Structures are the foundation for web content. They determine which fields are available to users as they create new items for display. Structures not only improve manageability for the administrator, they also make it much easier for users to add content quickly.
For example, say you’re managing an online news magazine. All your articles must contain the same types of information: a title, a subtitle, an author, and one or more pages of text and images that comprise the body of the article. With only basic content creation, you’d have no way to make sure your users entered a title, subtitle, and author. You might also get articles that don’t match the look and feel of your site. If titles are supposed to be navy blue but they come in from your writers manually set to light blue, you must spend time reformatting them before they are published.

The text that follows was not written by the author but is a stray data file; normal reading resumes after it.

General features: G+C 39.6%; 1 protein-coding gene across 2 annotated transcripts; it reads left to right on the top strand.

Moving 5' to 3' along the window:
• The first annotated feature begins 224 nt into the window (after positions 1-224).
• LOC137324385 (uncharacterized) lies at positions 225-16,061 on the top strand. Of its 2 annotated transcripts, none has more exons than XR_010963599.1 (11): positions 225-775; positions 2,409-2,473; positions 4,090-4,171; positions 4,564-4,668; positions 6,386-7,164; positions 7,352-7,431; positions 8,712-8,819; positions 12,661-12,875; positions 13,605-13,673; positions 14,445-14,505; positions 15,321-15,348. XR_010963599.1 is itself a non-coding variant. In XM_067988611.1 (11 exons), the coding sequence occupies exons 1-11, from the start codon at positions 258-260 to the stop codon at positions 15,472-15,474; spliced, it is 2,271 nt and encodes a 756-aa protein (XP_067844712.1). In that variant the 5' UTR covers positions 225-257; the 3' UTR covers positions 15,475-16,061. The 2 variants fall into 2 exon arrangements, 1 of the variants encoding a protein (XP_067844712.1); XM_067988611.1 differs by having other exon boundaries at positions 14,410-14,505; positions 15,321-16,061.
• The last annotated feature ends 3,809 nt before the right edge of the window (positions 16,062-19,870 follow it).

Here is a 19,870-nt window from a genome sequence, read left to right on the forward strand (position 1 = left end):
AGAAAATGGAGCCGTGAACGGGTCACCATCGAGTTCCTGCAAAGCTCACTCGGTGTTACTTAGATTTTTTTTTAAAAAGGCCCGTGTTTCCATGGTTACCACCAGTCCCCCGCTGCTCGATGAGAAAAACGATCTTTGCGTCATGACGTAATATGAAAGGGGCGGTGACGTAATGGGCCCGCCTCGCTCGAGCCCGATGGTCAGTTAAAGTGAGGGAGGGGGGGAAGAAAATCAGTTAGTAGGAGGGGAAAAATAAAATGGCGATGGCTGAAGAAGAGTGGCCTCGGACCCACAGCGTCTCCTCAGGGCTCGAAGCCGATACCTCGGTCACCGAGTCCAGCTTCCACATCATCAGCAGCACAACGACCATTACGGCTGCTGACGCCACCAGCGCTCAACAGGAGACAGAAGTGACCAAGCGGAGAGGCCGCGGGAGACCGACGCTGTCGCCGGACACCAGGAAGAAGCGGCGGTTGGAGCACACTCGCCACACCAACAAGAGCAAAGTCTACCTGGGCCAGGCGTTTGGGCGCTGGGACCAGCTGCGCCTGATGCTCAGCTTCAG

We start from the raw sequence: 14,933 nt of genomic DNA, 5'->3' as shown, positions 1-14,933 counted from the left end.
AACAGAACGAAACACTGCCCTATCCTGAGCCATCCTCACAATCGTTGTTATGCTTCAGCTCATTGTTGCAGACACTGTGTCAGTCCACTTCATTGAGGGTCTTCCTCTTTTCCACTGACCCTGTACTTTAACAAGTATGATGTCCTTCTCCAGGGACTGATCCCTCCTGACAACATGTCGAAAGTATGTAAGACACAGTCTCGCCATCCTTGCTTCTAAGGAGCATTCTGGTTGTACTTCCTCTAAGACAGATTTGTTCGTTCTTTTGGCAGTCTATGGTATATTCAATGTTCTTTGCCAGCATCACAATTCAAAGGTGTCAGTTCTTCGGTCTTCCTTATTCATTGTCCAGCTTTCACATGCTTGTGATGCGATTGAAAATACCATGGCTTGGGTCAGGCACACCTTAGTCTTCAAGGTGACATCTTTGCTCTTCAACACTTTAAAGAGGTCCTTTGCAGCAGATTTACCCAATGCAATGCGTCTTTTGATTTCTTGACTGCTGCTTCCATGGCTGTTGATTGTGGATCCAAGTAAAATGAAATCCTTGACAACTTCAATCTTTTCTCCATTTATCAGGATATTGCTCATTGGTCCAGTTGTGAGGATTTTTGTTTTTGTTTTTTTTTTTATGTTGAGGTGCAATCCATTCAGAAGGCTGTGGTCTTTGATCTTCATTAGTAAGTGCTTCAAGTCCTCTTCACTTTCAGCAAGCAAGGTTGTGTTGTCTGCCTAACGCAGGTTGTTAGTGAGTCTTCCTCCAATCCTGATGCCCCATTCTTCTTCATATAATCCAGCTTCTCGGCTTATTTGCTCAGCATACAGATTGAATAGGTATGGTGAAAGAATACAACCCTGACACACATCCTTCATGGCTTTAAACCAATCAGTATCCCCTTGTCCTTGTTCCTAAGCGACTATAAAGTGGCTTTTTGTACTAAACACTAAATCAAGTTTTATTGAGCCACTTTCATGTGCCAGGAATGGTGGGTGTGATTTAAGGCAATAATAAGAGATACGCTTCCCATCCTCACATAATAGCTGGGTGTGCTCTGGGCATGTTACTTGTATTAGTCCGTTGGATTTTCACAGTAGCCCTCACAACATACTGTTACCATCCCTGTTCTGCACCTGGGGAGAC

Structures enforce a format for your content so your writers know exactly what a complete article needs. Using structures, you can provide a form for your users which spells out exactly what is required and can be formatted automatically using a template.
You create a structure by adding form controls such as text fields, text boxes, HTML text areas, check boxes, select boxes and multi-selection lists. You can add specialized application fields such as an Image Uploader or Documents and Media right onto the structure. Positioning elements is accomplished by drag-and-drop, making it easy for you to prototype different orders for your input fields. Additionally, elements can be grouped together into blocks which can then be repeatable. Template writers can then write a template which loops through these blocks and presents your content in innovative ways, such as in sliding navigation bars, content that scrolls with the user, and more.
Next you’ll learn how you can create and edit structures through the Manage Structures interface.